OK, it's time to get serious about updating Patterns in Polymer and finishing the screencasts. But where to start? I know what needs to be done for the screencasts: record them (the upcoming long US weekend should help there). But how best to focus my efforts on the chapters in the book?
Working through each chapter based on last modified date seems the best bet, but all of the chapter files on my filesystem have the same last modified timestamp:
$ ls -l *asc ... -rw-r--r-- 1 chris chris 13163 Jun 28 10:06 i18n.asc -rw-r--r-- 1 chris chris 5213 Jun 28 10:06 live_reload.asc -rw-r--r-- 1 chris chris 10713 Jun 28 10:06 mdv.asc -rw-r--r-- 1 chris chris 7917 Jun 28 10:06 plain_old_forms.asc -rw-r--r-- 1 chris chris 12495 Jun 28 10:06 polymer.asc -rw-r--r-- 1 chris chris 794 Jun 28 10:06 strategy.ascEither I made a very large commit on June 28 at 10:06 or that was the last time that I checked these files out fresh (either from a new clone or switching from a sparse branch).
In fact, the last time that I updated the i18n chapter was back in April (yikes!):
$ git log i18n.asc | head -5 commit 030968dff38794ba7e20fa3ae839fc62a999eee2 Author: Chris StromSo how do I go about sorting by the last-modified-in-git date? That turns out to be tricky. Thankfully, there is a nice Stack Overflow post on the subject.
Date: Sun Apr 20 23:39:09 2014 -0400 Fix up i18n copy and code
The date timestamp from that article will not help sorting, but ISO 8601 will. Happily, git-log supports logging with ISO 8601:
$ git log -1 --date=iso --format="%ad" i18n.asc 2014-04-20 23:39:09 -0400It have the feeling that I would like to use this again, so I will create a git subcommand:
git-lslt(similar to the usual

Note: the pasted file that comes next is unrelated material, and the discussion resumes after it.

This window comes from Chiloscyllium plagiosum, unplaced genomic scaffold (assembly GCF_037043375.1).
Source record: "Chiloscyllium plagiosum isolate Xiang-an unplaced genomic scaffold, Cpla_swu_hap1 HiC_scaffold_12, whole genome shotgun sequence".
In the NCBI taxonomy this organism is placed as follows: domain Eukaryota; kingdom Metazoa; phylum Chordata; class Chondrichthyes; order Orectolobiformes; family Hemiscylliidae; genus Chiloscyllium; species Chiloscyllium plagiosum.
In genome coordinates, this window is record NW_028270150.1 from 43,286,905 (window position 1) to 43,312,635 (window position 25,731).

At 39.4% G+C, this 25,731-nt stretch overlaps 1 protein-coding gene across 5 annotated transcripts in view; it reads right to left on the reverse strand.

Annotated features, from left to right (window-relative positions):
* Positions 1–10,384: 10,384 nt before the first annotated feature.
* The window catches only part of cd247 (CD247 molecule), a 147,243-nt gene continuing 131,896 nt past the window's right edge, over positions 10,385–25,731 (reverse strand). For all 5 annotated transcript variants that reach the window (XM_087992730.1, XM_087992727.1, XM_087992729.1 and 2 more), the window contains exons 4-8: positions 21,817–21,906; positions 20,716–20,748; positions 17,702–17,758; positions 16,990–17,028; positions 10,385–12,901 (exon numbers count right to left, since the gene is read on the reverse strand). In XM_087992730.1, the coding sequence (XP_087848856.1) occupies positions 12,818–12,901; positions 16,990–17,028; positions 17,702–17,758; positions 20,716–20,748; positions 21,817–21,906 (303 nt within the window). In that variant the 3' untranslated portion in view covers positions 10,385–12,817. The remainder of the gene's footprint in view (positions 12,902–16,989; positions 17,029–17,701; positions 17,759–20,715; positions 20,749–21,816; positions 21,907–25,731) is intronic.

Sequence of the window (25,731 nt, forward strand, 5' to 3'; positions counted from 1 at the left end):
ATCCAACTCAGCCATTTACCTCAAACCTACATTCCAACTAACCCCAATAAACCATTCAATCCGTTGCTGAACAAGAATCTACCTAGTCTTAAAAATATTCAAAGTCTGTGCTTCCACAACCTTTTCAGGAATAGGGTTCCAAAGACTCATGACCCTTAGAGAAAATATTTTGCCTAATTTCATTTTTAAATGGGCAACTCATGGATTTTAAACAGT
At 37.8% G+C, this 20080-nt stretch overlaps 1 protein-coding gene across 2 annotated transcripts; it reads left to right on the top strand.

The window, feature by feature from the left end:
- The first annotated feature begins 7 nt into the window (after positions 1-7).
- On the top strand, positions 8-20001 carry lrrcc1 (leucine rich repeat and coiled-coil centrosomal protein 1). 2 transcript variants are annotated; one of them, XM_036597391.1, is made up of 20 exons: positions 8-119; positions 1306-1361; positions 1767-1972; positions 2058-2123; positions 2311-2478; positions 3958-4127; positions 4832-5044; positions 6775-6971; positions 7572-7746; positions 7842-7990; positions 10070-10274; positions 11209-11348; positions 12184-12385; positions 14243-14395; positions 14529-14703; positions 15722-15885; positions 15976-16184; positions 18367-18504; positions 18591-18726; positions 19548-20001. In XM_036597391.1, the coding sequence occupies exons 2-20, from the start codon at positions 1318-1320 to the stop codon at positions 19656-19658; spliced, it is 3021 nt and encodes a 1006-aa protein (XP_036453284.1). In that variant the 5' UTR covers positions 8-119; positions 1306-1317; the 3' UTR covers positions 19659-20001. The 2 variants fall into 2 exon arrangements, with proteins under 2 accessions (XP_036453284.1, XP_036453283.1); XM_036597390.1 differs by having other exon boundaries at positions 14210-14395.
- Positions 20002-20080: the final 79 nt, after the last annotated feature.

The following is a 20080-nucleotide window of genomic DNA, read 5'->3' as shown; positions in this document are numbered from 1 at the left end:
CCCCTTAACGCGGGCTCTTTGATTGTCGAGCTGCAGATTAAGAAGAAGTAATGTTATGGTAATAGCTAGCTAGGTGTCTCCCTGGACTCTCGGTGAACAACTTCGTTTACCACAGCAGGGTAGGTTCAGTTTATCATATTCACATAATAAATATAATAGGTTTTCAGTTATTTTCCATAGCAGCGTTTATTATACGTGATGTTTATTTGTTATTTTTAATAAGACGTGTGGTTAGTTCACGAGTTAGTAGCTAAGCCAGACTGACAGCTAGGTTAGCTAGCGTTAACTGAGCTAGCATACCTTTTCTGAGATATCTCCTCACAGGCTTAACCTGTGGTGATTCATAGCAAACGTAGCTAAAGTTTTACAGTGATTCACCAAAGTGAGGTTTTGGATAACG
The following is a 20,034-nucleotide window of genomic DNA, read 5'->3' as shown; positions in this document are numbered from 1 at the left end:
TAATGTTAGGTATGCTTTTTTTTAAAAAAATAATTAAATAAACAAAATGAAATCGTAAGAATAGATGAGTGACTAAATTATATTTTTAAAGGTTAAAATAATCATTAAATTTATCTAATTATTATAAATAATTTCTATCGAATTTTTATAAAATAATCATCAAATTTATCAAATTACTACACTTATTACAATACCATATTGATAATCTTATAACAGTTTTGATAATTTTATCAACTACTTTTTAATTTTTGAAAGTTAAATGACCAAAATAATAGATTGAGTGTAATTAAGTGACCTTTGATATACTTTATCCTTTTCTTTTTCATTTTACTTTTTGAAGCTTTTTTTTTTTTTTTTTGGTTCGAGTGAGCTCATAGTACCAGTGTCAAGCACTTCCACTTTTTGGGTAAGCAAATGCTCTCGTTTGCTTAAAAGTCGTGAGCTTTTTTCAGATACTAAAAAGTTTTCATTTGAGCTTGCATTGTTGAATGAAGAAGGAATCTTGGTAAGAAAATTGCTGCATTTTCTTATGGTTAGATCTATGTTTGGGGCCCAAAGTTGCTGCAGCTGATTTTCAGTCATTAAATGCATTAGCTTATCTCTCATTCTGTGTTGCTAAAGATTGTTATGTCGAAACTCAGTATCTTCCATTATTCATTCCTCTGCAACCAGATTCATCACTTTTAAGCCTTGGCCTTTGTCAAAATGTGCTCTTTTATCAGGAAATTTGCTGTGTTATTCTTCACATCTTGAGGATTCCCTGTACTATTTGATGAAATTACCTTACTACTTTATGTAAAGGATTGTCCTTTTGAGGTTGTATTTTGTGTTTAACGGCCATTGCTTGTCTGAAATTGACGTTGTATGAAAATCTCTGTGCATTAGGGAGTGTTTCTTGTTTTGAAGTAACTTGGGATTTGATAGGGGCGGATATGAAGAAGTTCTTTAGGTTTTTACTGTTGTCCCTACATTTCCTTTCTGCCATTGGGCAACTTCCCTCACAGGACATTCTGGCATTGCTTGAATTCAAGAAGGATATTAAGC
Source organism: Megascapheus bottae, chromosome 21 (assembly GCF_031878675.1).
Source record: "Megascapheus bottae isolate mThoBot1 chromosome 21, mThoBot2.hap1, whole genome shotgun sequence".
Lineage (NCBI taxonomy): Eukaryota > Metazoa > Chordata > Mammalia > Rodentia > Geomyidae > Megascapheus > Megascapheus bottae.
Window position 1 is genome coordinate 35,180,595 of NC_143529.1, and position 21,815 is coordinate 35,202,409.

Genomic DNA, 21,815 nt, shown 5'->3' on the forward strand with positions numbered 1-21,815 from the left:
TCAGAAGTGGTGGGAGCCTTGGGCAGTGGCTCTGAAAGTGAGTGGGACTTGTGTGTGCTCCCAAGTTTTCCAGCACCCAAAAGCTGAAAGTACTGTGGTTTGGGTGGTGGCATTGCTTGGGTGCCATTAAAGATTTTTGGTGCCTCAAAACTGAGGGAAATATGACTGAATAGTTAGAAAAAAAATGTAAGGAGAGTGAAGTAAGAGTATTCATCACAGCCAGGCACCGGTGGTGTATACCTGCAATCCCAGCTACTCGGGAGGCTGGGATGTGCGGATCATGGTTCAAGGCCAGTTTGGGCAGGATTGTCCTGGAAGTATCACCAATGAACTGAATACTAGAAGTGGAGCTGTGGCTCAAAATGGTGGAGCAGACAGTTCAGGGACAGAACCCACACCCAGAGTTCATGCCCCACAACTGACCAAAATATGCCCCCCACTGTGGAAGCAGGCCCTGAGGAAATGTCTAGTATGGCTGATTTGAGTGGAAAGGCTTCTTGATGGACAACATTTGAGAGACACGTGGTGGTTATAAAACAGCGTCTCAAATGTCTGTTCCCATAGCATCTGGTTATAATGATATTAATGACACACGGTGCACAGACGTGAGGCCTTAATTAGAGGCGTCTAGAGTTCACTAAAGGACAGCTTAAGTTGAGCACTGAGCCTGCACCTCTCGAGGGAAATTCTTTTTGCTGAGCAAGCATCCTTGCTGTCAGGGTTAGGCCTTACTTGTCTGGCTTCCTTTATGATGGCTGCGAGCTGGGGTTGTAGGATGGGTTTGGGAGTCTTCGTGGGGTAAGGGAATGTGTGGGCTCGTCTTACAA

ls -lt). Git subcommands are trivial—I need only a script prefixed with
git-. So I create
#!/bin/sh ls | \ while read filename; do echo "$(git log -1 --date=iso --format="%ad" -- $filename) $filename" done | \ grep '^2' | \ sortMost of that is from the Stack Overflow article. The
sortis self-explanatory. The
grep '^2'selects only entries with date stamps—meaning that files not tracked by git will be ignored.
The output looks like:
$ git lslt 2013-11-16 16:26:38 -0500 about.asc 2013-11-16 16:26:38 -0500 chapter_1.asc 2013-11-16 17:51:48 -0500 getting_help.asc 2014-01-14 19:58:38 -0500 book_dart.asc 2014-01-14 19:58:38 -0500 book_js.asc 2014-02-12 02:52:49 -0500 copyright.asc ...Most of that is boilerplate code that never needs an update. I suspect that the "about" file has since been absorbed into the introduction and can be deleted.
After grepping the output a bit more, I find a few surprises:
$ git lslt | \ grep .asc | \ grep -v 'chapter_1\|contents\|copyright\|book.*.asc\|bibliography' ... 2014-02-14 01:13:27 -0500 parent_events.asc 2014-02-15 01:16:04 -0500 parent_child.asc 2014-02-15 01:16:04 -0500 svg.asc 2014-02-15 16:12:16 -0500 configuration.asc ...I am surprised that the parent events and parent-child chapters have not been updated. I could have sworn that I got (and incorporated) feedback on at least one of those. The configuration chapter has since been removed (possibly permanently), so that is no surprise. But I have learned a ton about SVG since February—I am quite surprised that I have not included any of that knowledge in that chapter.
git lsltsubcommand has already paid some nice dividends. I know where I need to focus my initial update/rewrite efforts. Starting tomorrow.